Sure we can't compete against Asia for production costs because they don't compete. For them it is a war they intend to win at all costs even to the point of forcing their people to live and work at a standard of living/working that would simply be unacceptable to our society. Corporate America has sold us this story on the "globalized economy". Yet the only people it has benefited are those at the very top while our middle class gets decimated. There is no reason this society has to view ANY worker in this country in the terms of 3rd world slave laborers. I recommend looking at Japan. They are a highly industrialized, high standard of living country that views every job in terms of it's national defense. There are a number of industries there that are simply protected and they would never do what we do to jobs here. When was the last time that you have heard of the Japanese government paying GM or Ford to open a car plant there? It's not gonna happen.

Value is added to by society by only 3 things. You grow it, you dig it up, or you manufacture it. Everything else is a cost to that society. If we move manufacturing to other countries then we are left with growing and digging and that is the description of a 3rd world economy. This is why we have the economic collapse going on now. For the last 25 - 30 years the United States has been obsessed with writing stuff on paper and selling it back and forth all while off-shoring our production and technology to make certain individuals here very rich. We have gotten by because of the illusion of wealth formed by ever appreciating real estate backed up by very cheap and irresponsible credit. Now it has come crashing down and almost over night the paper wealth generated over the last 25 years has disappeared.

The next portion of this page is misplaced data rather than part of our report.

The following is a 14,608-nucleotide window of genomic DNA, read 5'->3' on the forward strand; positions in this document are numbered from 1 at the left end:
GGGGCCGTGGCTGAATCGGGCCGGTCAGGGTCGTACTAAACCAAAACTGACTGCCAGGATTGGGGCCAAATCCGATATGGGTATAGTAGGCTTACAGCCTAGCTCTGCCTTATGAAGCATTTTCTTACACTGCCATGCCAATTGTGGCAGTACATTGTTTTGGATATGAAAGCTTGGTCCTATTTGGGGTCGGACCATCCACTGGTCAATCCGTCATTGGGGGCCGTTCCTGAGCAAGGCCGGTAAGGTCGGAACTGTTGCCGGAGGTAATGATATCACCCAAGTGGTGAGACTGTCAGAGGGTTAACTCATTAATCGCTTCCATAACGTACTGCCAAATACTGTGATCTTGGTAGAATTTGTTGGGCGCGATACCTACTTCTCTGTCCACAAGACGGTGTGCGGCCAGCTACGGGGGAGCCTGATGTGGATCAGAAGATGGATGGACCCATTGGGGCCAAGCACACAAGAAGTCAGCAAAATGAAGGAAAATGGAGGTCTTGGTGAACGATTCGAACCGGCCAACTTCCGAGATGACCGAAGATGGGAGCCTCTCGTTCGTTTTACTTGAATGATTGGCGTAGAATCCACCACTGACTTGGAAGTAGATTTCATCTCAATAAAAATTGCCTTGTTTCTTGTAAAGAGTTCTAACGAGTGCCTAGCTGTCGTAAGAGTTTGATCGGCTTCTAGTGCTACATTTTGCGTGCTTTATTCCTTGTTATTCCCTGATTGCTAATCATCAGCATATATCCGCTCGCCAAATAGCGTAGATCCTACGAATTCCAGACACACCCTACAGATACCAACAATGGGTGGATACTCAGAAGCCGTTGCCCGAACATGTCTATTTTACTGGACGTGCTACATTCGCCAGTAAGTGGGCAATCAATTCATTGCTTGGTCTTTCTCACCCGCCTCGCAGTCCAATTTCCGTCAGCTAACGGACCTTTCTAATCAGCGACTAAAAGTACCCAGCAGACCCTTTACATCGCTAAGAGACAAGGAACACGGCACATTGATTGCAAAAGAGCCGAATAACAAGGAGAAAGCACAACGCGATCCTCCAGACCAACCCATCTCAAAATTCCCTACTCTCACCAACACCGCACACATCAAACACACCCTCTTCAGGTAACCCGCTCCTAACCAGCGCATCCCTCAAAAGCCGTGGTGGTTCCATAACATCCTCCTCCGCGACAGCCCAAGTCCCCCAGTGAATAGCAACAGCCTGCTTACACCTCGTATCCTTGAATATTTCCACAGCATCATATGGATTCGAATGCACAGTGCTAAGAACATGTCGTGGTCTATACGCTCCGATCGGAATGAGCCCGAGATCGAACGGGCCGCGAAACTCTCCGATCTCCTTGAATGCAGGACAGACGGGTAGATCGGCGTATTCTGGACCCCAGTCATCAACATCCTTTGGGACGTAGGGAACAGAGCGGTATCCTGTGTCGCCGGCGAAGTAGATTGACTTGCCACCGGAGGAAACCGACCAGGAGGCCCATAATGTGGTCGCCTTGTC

The results speak for themselves. A few years ago Florida said it would be the "creative class" that would save cities, yet it was that bunch that created the economic debacle that we see now.

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Maybe my impression of what makes up the "creative class" is different from yours, but I don't see that at all. I think of the creative class as small business owners who work in professional services, but not necessarily traditional banking, real estate and mortgages. Despite the economic malaise, it seems like the creative class is the only sector creating jobs here locally right now. That and bio-tech. It's certainly not suits in big towers of cube farms (the uncreative class). They all seem to be content with shipping jobs overseas, as you mentioned.

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The creative class seems to be in a 0 sum game these days, if not worse. For all the publicity about some small business opening/hiring/expanding there's those non-publicized ones cutting back. You also have to wonder how many mom & pops you have to open to equal the economic impact that a couple hundred workers recalled from just one business in the traditional area imparts.

With stimulus on the horizon there's sure to be 2 winners: education & government jobs. Today's paper reports that GRCC is eyeing Davenport's downtown campus for expansion, complements of the stimulus.